This is the notorious BMG. The Bloody Monkey Gland. Built right, this is no longer the mere Monkey Gland, with its thin red trickle of Grenadine stirred or shook to tint the orange glow with faint hints of the dark magic inherent in the Monkey Gland’s parent and original. Before there was the gin drink absconding with the name, the monkey gland wasn’t something a gentleman sipped. It was something he ate. The Bloody Monkey Gland is the drink built to mimic the original, to evoke a closer conjuration of its sympathetic magic.
Who’s got big balls? Angus Young might answer: This drink does. It has the bleedingest balls of them all.
[Rocky Mtn Oysters. Sympathetic Magic. ]
To build the Bloody Monkey Gland, you’ll need a bloody monkey gland, or two.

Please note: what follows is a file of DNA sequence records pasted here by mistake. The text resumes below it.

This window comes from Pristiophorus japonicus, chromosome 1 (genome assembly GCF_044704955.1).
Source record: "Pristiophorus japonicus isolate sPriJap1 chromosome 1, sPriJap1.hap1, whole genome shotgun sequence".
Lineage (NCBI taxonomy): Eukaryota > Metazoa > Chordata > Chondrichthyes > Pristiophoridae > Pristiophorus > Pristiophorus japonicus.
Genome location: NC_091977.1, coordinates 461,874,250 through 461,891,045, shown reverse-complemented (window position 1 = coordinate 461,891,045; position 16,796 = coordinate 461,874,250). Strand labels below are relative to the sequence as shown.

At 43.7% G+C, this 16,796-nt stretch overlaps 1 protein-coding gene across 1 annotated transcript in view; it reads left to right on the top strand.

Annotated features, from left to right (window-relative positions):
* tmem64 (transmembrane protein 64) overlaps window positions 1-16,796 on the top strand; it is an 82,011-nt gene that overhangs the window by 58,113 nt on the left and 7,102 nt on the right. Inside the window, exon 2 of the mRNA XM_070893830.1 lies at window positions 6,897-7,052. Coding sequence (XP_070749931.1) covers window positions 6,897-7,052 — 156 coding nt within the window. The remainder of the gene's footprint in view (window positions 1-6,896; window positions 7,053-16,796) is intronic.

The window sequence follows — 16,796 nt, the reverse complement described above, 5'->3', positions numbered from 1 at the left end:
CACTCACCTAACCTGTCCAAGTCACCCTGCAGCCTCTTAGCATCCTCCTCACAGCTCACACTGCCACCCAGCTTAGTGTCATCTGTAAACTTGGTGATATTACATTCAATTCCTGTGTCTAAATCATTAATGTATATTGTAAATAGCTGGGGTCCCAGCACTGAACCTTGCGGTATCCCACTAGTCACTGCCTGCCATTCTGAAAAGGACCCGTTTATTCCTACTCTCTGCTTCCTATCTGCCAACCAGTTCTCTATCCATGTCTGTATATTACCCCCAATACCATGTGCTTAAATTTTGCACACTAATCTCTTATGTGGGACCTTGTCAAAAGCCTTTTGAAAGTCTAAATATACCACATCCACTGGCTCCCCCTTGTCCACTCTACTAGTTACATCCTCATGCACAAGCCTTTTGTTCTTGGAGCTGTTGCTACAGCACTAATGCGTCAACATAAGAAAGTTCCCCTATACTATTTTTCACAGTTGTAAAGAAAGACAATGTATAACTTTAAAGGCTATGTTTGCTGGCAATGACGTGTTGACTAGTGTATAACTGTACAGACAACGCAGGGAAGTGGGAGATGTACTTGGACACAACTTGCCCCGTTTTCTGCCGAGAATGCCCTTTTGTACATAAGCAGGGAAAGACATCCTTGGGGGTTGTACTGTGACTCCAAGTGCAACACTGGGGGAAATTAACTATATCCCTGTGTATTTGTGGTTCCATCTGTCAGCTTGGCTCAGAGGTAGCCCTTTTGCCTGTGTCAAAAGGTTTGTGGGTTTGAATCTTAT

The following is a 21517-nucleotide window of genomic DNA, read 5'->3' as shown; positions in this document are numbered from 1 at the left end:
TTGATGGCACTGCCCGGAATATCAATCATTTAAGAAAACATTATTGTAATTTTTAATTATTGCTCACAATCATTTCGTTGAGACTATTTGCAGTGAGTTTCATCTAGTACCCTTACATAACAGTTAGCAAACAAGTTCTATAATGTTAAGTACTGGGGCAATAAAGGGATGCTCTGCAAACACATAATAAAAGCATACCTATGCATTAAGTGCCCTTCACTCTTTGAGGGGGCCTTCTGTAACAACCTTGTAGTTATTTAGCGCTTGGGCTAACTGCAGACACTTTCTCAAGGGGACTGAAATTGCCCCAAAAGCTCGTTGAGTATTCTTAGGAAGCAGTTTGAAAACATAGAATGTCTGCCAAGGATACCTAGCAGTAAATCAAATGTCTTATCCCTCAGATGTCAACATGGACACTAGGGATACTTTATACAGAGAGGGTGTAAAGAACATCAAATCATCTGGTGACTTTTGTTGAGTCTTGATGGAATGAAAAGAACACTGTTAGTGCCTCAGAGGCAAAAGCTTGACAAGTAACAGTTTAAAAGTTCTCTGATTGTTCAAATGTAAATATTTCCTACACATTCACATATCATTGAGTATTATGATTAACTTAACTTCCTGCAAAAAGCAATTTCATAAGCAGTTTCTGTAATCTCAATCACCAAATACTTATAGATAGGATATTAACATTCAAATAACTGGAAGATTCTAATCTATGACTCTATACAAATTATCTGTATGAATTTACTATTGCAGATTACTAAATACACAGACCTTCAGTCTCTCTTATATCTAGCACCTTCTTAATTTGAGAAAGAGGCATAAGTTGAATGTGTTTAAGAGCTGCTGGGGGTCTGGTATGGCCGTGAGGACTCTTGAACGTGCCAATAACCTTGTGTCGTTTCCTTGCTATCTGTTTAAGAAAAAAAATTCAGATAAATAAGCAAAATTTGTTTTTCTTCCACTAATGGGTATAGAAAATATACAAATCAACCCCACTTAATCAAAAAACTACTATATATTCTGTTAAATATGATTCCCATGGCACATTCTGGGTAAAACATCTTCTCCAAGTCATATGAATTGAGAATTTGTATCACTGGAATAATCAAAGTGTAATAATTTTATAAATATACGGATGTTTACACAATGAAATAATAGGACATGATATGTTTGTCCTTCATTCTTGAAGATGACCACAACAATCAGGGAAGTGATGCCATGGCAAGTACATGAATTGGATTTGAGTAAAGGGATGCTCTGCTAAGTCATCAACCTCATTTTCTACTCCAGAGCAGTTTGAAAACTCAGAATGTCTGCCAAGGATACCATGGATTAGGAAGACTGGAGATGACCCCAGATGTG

If the bartender’s craft sometimes elevates itself to an art, it is ephemeral as a cherry blossom, or a lover’s words scrawled in the swirling waters of passion. The drink is no sooner built than it is tipped and tippled – and that is the extent of its appreciation. Consider The Monkey Gland – how specious, looking raw and silver-skinned, when in fact it is only the simulacra of that famous bit of sympathetic magic – perhaps more charming when the guest raises their glass and realizes that this bloody monkey gland is nothing more apotropaic than frozen fruit juice, rimed with a trickle of flash-frozen water – ideal to ward off the common cold.
Done right and there’s an instant where the ‘gland’ appears to have been freshly harvested from an unfortunate monkey. There’s a trick to getting the silvered sheen of connective tissue, broken here or there, to shimmer over your monkey gland.
[To be continued…]
No monkeys were harmed in the production of this drink.